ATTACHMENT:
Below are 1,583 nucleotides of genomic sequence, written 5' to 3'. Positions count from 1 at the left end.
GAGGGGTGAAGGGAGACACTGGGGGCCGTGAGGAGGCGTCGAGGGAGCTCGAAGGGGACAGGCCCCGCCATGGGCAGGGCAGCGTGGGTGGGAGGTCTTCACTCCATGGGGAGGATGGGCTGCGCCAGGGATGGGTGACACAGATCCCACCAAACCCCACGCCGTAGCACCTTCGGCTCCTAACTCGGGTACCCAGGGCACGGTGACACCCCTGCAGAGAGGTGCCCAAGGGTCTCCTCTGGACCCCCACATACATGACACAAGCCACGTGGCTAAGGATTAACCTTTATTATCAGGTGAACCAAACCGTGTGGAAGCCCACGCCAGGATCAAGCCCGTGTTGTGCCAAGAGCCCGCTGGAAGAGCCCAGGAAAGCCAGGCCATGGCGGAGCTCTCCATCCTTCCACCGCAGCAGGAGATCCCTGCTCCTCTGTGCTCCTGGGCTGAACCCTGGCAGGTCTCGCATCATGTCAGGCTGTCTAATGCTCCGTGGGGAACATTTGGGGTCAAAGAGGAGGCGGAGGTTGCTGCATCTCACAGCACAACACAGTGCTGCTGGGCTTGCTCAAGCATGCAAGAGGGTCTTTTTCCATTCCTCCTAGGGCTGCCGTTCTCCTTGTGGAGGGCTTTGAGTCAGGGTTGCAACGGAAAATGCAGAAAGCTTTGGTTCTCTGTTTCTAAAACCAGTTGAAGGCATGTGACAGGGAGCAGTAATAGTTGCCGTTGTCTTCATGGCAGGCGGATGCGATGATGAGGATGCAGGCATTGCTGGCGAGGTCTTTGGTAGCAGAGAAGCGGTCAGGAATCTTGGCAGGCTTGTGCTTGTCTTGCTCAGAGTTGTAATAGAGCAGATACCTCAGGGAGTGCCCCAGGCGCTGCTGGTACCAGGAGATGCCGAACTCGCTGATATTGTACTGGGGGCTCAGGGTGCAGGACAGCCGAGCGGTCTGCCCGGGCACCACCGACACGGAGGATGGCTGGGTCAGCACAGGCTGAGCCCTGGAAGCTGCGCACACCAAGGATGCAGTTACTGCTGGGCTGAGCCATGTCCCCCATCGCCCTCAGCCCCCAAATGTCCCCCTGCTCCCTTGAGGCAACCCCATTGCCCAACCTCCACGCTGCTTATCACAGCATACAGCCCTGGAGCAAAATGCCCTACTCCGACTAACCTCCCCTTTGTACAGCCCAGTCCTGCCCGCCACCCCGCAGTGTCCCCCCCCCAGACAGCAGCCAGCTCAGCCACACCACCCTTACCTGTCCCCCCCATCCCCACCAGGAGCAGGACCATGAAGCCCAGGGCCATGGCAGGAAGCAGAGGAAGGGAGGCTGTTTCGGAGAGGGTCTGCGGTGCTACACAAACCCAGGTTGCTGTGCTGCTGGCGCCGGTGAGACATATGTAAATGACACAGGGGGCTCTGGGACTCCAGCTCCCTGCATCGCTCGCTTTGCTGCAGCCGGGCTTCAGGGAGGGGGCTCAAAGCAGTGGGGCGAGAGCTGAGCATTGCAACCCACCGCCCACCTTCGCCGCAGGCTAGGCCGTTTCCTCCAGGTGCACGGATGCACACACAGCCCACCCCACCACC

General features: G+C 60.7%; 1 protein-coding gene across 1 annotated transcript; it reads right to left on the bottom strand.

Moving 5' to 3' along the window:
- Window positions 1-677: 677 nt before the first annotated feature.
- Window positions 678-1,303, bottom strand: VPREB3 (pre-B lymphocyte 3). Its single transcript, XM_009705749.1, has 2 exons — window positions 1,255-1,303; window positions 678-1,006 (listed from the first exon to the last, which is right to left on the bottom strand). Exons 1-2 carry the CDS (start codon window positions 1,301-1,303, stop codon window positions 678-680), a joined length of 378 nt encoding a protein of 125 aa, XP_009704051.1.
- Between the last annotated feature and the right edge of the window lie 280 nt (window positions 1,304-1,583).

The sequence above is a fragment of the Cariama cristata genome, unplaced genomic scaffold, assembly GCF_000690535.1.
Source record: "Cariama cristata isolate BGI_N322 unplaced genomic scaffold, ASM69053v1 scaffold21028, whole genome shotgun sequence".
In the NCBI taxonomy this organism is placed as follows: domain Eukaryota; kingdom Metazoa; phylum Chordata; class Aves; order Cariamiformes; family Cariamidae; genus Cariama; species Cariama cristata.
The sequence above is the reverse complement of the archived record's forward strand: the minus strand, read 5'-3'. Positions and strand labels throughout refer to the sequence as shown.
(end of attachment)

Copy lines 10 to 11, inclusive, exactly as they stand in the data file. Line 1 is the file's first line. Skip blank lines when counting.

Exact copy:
In the NCBI taxonomy this organism is placed as follows: domain Eukaryota; kingdom Metazoa; phylum Chordata; class Aves; order Cariamiformes; family Cariamidae; genus Cariama; species Cariama cristata.
The sequence above is the reverse complement of the archived record's forward strand: the minus strand, read 5'-3'. Positions and strand labels throughout refer to the sequence as shown.